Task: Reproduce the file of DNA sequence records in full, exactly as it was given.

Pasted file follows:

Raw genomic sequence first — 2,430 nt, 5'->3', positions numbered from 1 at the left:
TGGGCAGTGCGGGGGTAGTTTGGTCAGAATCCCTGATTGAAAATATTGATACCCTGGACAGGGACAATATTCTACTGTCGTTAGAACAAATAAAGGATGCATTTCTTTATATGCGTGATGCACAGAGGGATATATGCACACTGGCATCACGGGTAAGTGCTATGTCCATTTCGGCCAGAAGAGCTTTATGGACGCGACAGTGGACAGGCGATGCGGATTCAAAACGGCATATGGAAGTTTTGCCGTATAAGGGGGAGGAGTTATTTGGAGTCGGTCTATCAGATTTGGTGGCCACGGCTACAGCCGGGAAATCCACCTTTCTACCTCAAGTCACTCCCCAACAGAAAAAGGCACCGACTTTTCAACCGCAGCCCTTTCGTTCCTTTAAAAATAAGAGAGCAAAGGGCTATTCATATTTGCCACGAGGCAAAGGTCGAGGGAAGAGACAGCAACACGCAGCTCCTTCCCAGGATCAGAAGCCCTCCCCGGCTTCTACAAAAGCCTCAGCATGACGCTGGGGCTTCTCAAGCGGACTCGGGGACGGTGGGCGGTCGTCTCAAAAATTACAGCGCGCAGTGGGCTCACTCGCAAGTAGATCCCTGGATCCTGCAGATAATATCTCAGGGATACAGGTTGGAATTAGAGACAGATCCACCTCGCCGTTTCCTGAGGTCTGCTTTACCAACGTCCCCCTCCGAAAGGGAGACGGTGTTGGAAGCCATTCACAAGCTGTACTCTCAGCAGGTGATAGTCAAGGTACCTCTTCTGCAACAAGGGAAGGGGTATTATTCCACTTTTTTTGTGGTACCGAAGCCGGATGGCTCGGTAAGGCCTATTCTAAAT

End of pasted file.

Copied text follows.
Raw genomic sequence first — 2,430 nt, 5'->3', positions numbered from 1 at the left:
TGGGCAGTGCGGGGGTAGTTTGGTCAGAATCCCTGATTGAAAATATTGATACCCTGGACAGGGACAATATTCTACTGTCGTTAGAACAAATAAAGGATGCATTTCTTTATATGCGTGATGCACAGAGGGATATATGCACACTGGCATCACGGGTAAGTGCTATGTCCATTTCGGCCAGAAGAGCTTTATGGACGCGACAGTGGACAGGCGATGCGGATTCAAAACGGCATATGGAAGTTTTGCCGTATAAGGGGGAGGAGTTATTTGGAGTCGGTCTATCAGATTTGGTGGCCACGGCTACAGCCGGGAAATCCACCTTTCTACCTCAAGTCACTCCCCAACAGAAAAAGGCACCGACTTTTCAACCGCAGCCCTTTCGTTCCTTTAAAAATAAGAGAGCAAAGGGCTATTCATATTTGCCACGAGGCAAAGGTCGAGGGAAGAGACAGCAACACGCAGCTCCTTCCCAGGATCAGAAGCCCTCCCCGGCTTCTACAAAAGCCTCAGCATGACGCTGGGGCTTCTCAAGCGGACTCGGGGACGGTGGGCGGTCGTCTCAAAAATTACAGCGCGCAGTGGGCTCACTCGCAAGTAGATCCCTGGATCCTGCAGATAATATCTCAGGGATACAGGTTGGAATTAGAGACAGATCCACCTCGCCGTTTCCTGAGGTCTGCTTTACCAACGTCCCCCTCCGAAAGGGAGACGGTGTTGGAAGCCATTCACAAGCTGTACTCTCAGCAGGTGATAGTCAAGGTACCTCTTCTGCAACAAGGGAAGGGGTATTATTCCACTTTTTTTGTGGTACCGAAGCCGGATGGCTCGGTAAGGCCTATTCTAAAT